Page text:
Batman: Battle for the Cowl

Batman is gone. Who will take his place?

Batman: Battle for the Cowl is something of a bridging book. The Batman that generations of fans know and love – the alter ego of Bruce Wayne – has disappeared, presumed dead, after the events of Batman R.I.P. This has thrown Gotham City into turmoil, as everyone from the smallest of crooks to the maddest of super-villains see this enormous gap in law enforcement as a licence to grab what they can.

The remaining sidekicks and superheroes, particularly Robin and ex-Robins like Dick Grayson (Nightwing), are left wondering whether they should take over the mantle of Batman. However, while these guys are deliberating on their worthiness to wear the cowl, someone else has taken the opportunity, clearing Gotham’s streets with a brutal and deadly force that would make Bruce Wayne turn in his grave. Who this is and what they’re up to is part of the mystery of this book.

Short and sweet, this pivotal moment in recent Batman history takes up only three of the five chapters in this collected edition but it’s expertly paced, well written and nicely illustrated. Although there are lots of supporting characters they’re fairly incidental, and it’s the bigger names that get top billing. There’s a swelling feeling of youth stepping up that gives the book a real feeling of new beginnings and lifts these characters well beyond their accepted side-kick status.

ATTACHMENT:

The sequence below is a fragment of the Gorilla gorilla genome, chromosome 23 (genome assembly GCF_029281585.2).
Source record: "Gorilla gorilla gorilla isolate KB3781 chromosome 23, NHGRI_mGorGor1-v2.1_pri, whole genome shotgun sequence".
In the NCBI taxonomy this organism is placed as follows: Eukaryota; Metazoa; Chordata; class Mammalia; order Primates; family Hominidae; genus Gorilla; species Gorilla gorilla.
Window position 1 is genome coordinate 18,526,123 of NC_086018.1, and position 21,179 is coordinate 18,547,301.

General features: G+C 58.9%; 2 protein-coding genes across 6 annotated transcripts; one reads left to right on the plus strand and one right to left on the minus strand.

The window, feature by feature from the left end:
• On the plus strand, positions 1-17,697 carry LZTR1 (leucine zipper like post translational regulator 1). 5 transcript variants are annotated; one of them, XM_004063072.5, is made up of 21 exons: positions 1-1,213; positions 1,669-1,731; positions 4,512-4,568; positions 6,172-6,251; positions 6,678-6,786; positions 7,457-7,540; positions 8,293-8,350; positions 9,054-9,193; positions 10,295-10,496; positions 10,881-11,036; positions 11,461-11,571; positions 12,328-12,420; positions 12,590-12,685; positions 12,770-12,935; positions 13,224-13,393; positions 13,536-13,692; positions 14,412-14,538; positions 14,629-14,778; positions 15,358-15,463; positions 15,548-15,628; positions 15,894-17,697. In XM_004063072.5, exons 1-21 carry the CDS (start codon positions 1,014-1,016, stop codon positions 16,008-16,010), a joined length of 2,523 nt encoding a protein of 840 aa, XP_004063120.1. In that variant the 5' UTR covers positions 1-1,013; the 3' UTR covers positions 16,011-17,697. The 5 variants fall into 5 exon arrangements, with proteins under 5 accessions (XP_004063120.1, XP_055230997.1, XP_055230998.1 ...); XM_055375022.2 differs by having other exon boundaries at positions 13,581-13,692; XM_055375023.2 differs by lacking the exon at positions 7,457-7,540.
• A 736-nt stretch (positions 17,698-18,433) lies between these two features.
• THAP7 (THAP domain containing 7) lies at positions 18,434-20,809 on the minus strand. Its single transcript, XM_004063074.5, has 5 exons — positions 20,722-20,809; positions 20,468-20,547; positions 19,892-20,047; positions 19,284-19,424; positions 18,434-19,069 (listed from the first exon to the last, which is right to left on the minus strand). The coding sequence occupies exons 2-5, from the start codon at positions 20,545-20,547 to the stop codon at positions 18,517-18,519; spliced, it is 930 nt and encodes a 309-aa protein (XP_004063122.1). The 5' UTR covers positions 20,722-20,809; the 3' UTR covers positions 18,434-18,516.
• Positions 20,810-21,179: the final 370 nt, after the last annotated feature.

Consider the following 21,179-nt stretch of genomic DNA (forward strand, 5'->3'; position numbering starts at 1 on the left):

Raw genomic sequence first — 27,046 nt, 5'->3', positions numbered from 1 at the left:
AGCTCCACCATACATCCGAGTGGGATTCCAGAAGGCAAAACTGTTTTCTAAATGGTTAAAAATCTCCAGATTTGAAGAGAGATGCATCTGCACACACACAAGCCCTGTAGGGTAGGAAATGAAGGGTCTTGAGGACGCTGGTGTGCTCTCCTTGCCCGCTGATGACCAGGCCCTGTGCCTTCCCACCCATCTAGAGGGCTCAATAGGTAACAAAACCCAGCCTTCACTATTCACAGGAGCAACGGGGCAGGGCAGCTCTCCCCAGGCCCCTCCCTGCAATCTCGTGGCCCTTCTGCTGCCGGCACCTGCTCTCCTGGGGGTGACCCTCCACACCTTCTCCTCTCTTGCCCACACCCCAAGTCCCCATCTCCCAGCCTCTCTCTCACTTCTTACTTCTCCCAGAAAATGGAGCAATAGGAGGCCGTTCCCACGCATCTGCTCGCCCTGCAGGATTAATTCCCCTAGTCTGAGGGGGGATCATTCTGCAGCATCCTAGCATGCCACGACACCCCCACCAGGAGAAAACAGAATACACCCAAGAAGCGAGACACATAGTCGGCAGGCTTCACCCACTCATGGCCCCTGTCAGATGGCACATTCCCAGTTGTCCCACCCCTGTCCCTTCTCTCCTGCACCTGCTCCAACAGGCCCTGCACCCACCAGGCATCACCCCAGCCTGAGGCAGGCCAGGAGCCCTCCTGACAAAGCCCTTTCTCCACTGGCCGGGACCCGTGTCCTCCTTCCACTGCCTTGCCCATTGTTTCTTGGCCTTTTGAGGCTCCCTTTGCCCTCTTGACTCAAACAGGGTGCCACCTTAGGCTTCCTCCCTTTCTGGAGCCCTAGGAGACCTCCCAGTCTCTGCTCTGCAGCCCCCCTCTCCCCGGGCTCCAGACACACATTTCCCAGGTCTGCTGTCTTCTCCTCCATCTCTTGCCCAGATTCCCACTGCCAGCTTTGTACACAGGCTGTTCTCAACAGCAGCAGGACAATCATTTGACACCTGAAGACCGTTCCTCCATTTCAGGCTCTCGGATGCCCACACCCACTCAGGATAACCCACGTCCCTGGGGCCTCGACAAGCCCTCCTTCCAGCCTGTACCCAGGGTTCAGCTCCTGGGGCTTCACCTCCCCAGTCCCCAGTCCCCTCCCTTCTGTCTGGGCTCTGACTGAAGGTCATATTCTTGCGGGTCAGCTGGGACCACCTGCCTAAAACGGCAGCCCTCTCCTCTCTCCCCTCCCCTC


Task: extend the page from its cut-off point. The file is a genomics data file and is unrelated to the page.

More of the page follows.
The supporting material that bulks out the rest of the book is two chapters originally published to book-end Battle for the Cowl – here they’re both presented afterwards. Along with its companion volume, all of this could probably have been brought together to make a good, solid chunk of a book, though I suppose the slimmed down two-volume version at least means you don’t have to buy extra background material if you don’t want it.

So this ends up being an above average superhero tale, despite the fact it doesn’t even contain the Batman we know and love. As an introduction to the next episode in Dark Knight history, however, it’s a solid piece of work. Batman is dead. Long live Batman.

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